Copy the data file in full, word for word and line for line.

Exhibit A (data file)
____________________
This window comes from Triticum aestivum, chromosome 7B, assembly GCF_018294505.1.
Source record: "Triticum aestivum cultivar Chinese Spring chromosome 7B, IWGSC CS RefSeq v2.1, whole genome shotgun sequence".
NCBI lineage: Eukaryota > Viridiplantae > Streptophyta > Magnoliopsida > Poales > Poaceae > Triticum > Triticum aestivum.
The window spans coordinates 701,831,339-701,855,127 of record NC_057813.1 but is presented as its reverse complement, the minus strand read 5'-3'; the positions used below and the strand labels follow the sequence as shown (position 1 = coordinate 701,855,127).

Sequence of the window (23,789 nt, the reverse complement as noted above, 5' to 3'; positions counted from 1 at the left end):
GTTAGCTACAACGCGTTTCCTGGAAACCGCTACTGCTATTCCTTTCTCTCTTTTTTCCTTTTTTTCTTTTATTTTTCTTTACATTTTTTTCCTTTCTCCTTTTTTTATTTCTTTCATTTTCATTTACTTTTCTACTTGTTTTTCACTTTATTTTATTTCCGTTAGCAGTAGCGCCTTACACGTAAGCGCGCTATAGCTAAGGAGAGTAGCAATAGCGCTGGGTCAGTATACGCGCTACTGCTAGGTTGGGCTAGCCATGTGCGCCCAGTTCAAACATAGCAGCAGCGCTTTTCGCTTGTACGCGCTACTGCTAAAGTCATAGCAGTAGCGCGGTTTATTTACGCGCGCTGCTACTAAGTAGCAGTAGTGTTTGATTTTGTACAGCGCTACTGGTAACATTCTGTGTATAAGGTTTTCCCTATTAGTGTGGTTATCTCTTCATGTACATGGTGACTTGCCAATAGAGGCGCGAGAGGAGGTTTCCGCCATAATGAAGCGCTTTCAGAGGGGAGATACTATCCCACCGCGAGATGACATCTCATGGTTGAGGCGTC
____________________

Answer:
This window comes from Triticum aestivum, chromosome 7B, assembly GCF_018294505.1.
Source record: "Triticum aestivum cultivar Chinese Spring chromosome 7B, IWGSC CS RefSeq v2.1, whole genome shotgun sequence".
NCBI lineage: Eukaryota > Viridiplantae > Streptophyta > Magnoliopsida > Poales > Poaceae > Triticum > Triticum aestivum.
The window spans coordinates 701,831,339-701,855,127 of record NC_057813.1 but is presented as its reverse complement, the minus strand read 5'-3'; the positions used below and the strand labels follow the sequence as shown (position 1 = coordinate 701,855,127).

Sequence of the window (23,789 nt, the reverse complement as noted above, 5' to 3'; positions counted from 1 at the left end):
GTTAGCTACAACGCGTTTCCTGGAAACCGCTACTGCTATTCCTTTCTCTCTTTTTTCCTTTTTTTCTTTTATTTTTCTTTACATTTTTTTCCTTTCTCCTTTTTTTATTTCTTTCATTTTCATTTACTTTTCTACTTGTTTTTCACTTTATTTTATTTCCGTTAGCAGTAGCGCCTTACACGTAAGCGCGCTATAGCTAAGGAGAGTAGCAATAGCGCTGGGTCAGTATACGCGCTACTGCTAGGTTGGGCTAGCCATGTGCGCCCAGTTCAAACATAGCAGCAGCGCTTTTCGCTTGTACGCGCTACTGCTAAAGTCATAGCAGTAGCGCGGTTTATTTACGCGCGCTGCTACTAAGTAGCAGTAGTGTTTGATTTTGTACAGCGCTACTGGTAACATTCTGTGTATAAGGTTTTCCCTATTAGTGTGGTTATCTCTTCATGTACATGGTGACTTGCCAATAGAGGCGCGAGAGGAGGTTTCCGCCATAATGAAGCGCTTTCAGAGGGGAGATACTATCCCACCGCGAGATGACATCTCATGGTTGAGGCGTC